Subject: (6.5) Do I need a license to breed Sugar Gliders? If you live in the United States, yes you do (I have no information regarding this in other countries, so if you do, let me know). Write to either: US Dept. of Agriculture Animal and Plant Health Inspection Service Regulatory Enforcement and Animal Care Central Sector P.O. Box 6258 Ft. Worth, TX 76115-6258 OR US Dept. of Agriculture Animal and Plant Health Inspection Service Regulatory Enforcement and Animal Care Sector Supervisor 2568-A Riva Road, Suite 302 Annapolis, MD 21401-7400 and ask for information on how to get licensed to raise and sell exotics.
Subject: (7.1) Watching fat & protein intake Too much fat or protein is a very bad thing for these little animals. Too much protein can lead to obesity and reduced activity in your animals. You can remedy this with more -- you got it -- fresh fruit and vegetables. Too much fat can lead to serious problems regarding breeding. It seems if the mother has too high a fat content, the babies will be born with fat rolling in their eyeballs. This can be seen as small white spots in the babies' eyes. This can be remedied with an ultra low-fat diet (which you should be feeding them anyway).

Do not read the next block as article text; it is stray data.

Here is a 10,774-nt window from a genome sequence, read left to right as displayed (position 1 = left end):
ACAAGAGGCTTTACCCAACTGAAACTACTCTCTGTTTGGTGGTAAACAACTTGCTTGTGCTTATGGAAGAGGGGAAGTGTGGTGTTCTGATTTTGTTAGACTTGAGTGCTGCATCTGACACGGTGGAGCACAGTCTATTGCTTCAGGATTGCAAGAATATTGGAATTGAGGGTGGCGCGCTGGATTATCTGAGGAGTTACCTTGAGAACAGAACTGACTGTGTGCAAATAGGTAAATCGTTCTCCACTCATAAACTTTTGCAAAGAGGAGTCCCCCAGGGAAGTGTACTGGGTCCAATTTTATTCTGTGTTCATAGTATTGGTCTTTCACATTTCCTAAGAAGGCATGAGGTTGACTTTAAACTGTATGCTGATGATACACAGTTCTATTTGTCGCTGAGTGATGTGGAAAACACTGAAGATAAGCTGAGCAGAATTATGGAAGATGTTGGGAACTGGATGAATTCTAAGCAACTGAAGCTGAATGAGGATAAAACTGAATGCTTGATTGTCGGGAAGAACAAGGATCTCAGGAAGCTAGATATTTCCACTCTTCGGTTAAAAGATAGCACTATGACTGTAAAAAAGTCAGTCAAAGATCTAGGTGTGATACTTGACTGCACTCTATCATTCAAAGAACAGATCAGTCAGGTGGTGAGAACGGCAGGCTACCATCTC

Subject: (7.2) Vitamin deficiency Vitamin deficiency is a serious problem that can lead to death. The first signs are a glider that is dragging their hind legs. Eventually, the glider can lose the use of its hind legs and die. This can be remedied by putting a liquid vitamin supplement in the gliders water bottle or sprinkling vitmain supplement on moistened food.
Subject: (8.1) Information sources near your home The best near your home is your local newspaper or breeder. Try to find other glider owners and pool information. Once again, just try and you might be suprised at what you find.
Subject: (8.2) Information sources on-line There are currently two sources of information about gliders on-line (to my knowledge) -- myself and Ruth Grove (regrove@bihs.net ). You can e-mail her or me with your questions or visit our www pages. Her page (which is presently much better than mine) can be found at http://www.rtis.com/nat/user/regrove/.
Subject: (8.3) Information in print I have only found one book that has information on gliders as pets: Small Exotic Mammals (Aardvark to Zebra Mice) by Pat Storer (privately published, thus no ISBN #, but good anyway) Its available from R-Zu-2-U Country Storer Enterprises P.O.Box 160 Columbus, TX 78934 Send them a SASE for prices or info. However, I have found various biological studies done on them in zoological journals. Try a college library.
Subject: (8.4) Contacting me Please feel free to contact me at Timothy.L.Hussey.2@nd.edu at any time with your comments, criticisms, and suggestions.... ------------------------------ == End of Part 4 == -- - Tim Hussey e-mail: Timothy.L.Hussey.2@nd.edu) Gliding the Web Homepage URL: http://www.nd.edu/~thussey/pets/gliders/ -- Timothy.L.Hussey.2@nd.edu http://www.nd.edu/~thussey/ See my Sugar Glider & Gecko Homepages: http://www.nd.edu/~thussey/pets/ Got gliders? email me...